John Telich: A good guy says goodbye to Cleveland sports fans – Terry Pluto
CLEVELAND, Ohio – Once upon a time when television had three channels and was black and white, John Telich wondered if he could ever be on that magic box.
Or radio. And the radio? Gib Shanley playing Browns games.
“I was the little kid in the basement impersonating Gib doing the Browns,” Telich said. “And I remembered Ken Coleman on the Browns. He was Casey Coleman’s father.
Telich never made play-for-play for the Browns, but he always had a dream job. Not only has Telich been on local sports television for 41 years, but it’s all on Fox-8. It has survived nine ownership changes and countless management changes.
At 68, Telich is retiring on February 7. …sort of.
“I still plan to keep doing the Friday night landing Pin up“Telich said. “I love high school football.”
That says a lot about Telich.
“I never wanted to be the story,” he said. “I’m old school. I want to tell stories.
Professionals or high school students, Telich gives them the best treatment – everyone is important.
“It’s because John has absolutely no ego, which is rare in television,” said Wayne Dawson, who has at Fox-8 since 1979. Dawson is one of News in the Morning’s anchors. He’s the only one who’s been at the station longer than Telich.
Like Telich, Dawson likes to do more than read the news.
“The creative part is going out, doing the interviews, writing the script, working on the sound to tell the story,” Dawson said. “It’s John Telich, that’s what he does so well.”
CITY GUYS, CITY DREAMS
Telich is originally from Euclid and still lives there.
“I moved 10 blocks from where I grew up,” Telich said.
The hometown guy is the man known as JT Telich, who dates back to his early days on radio on WNCO in Ashland, Mid-Ohio Country. He was “Country JT” at the time, when he was also going to Ashland University. He did the news, farm reports, and also shot those country hits.
He even made a country record as “Country JT” Sort of.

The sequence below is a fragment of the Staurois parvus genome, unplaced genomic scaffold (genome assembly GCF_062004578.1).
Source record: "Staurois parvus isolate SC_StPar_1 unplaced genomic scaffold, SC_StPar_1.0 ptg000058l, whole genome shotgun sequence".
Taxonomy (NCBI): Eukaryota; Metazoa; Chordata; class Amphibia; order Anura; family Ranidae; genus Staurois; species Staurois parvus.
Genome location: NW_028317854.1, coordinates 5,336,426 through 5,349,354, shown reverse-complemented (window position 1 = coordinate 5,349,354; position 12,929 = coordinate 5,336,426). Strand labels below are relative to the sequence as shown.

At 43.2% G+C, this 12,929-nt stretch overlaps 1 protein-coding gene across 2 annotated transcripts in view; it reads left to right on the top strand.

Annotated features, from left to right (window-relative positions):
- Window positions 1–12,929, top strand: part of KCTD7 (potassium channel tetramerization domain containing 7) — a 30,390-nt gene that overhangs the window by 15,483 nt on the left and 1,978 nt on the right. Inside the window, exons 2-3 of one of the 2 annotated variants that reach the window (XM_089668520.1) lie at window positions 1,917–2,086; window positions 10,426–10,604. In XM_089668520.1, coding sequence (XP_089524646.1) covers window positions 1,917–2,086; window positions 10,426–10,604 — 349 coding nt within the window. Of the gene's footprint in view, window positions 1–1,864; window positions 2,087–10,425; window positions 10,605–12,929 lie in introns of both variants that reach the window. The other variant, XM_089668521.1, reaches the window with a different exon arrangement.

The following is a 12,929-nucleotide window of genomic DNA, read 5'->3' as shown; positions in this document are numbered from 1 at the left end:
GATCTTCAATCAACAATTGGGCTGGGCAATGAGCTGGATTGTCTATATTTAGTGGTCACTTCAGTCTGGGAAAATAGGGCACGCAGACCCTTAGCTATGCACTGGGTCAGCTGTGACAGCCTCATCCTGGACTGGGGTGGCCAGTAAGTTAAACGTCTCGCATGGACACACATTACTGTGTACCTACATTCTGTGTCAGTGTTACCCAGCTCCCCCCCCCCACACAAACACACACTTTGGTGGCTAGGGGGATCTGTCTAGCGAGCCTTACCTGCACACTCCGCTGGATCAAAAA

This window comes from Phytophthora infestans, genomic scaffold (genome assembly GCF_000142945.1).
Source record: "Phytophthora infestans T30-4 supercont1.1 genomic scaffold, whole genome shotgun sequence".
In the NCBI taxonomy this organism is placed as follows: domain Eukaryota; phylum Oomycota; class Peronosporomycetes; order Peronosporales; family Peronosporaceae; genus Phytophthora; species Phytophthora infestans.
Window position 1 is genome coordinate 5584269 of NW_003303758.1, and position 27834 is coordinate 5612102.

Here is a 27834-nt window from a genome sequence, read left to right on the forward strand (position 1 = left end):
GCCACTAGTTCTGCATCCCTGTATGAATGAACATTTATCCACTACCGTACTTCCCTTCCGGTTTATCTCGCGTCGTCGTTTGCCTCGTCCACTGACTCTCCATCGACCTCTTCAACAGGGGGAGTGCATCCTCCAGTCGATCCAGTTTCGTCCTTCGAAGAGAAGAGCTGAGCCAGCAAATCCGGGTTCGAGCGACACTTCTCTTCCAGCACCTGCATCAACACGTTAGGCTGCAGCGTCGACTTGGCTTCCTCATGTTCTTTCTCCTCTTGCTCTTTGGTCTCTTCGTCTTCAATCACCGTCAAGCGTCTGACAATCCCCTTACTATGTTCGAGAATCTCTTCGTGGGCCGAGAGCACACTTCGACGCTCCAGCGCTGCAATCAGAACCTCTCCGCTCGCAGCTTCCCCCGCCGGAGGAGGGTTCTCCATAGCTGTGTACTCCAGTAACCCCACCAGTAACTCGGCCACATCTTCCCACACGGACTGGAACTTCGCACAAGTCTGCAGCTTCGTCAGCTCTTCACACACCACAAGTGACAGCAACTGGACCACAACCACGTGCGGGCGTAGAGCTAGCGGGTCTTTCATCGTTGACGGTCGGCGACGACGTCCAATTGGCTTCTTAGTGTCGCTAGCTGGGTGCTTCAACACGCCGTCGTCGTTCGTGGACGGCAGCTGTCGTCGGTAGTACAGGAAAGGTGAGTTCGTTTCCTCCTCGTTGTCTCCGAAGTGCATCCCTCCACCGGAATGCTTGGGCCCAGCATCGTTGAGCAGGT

He went to Nashville to record a single called “My Fellow Streaker” in 1974 for Johnny Dollar Records. This was back when Ray Stevens was producing hits by talking through songs.
“I think we sold 4,000,” Telich said. “Nashville was not in my long-term future.”
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While in Ashland, Telich also worked at WGLX in Galion.
“The studios were in a mobile home,” Telich said. “The owner showed up in overalls.”
His first TV stop was KEVN in Rapid City, South Dakota. He sent in 200 resumes and it took five months to land his first full-time television job in the shadow of the Black Hills. Next stop was WMT in Cedar Rapids, Iowa. His goal was still to return home to northeast Ohio.
He had that in mind when he moved to Buffalo to play sports on WIVB. There’s something about the appeal of the house, especially for Telich. Like a professional baseball player, he knew he had to spend time in the small markets before the big markets called.
“One of my biggest goals was to get back to Cleveland, to work in my hometown,” he said. “Cleveland was a great place to live and work. I never thought of going to New York or somewhere like ESPN.
THANKS TO FRED MCLEOD
In 1980, the three TV-8 sportscasters were Jim Mueller, Joe Castiglione and Fred McLeod.
“Fred got a job in San Francisco,” Telich said. “It opened the door for me. [News director] Virgil Dominic hired me on September 15, 1980. I’ve been here ever since.
Like many in Cleveland, McLeod returned home to do the Cavs’ televised games in 2006, a job he held until his death from a heart attack in 2019.
Telich had various stints as a weekend anchor, sportscaster and weekday anchor. He talks about his friends in the media, from legendary talk show host Pete Franklin to Casey Coleman to Tony Rizzo, Shanley, McLeod and Mueller.
“So many people have treated me well,” Telich said, especially of those he listened to and watched grow up.
Part of Telich remains surprised to have been able to join them in the media world of Cleveland. He survived and thrived in the sometimes unforgiving world of television because of his willingness to be a team player. Corn he also won 11 Emmy Awards and the Chuck Heaton Award.
“He has the biggest heart you’ll find anywhere.” said Dawson. “It’s on the air and that’s why people trust it.”
John and his wife, Jane, have been married for 45 years. They have three adult children. He is an ultra-Marthonian and has been active in various charities.
“My job has always been to improve the broadcast,” he said. “When people log on, I know it’s not to see me. They want to know more about the Browns, the Cavs, the Tribes, the high schools…they want sports. I never forgot it.
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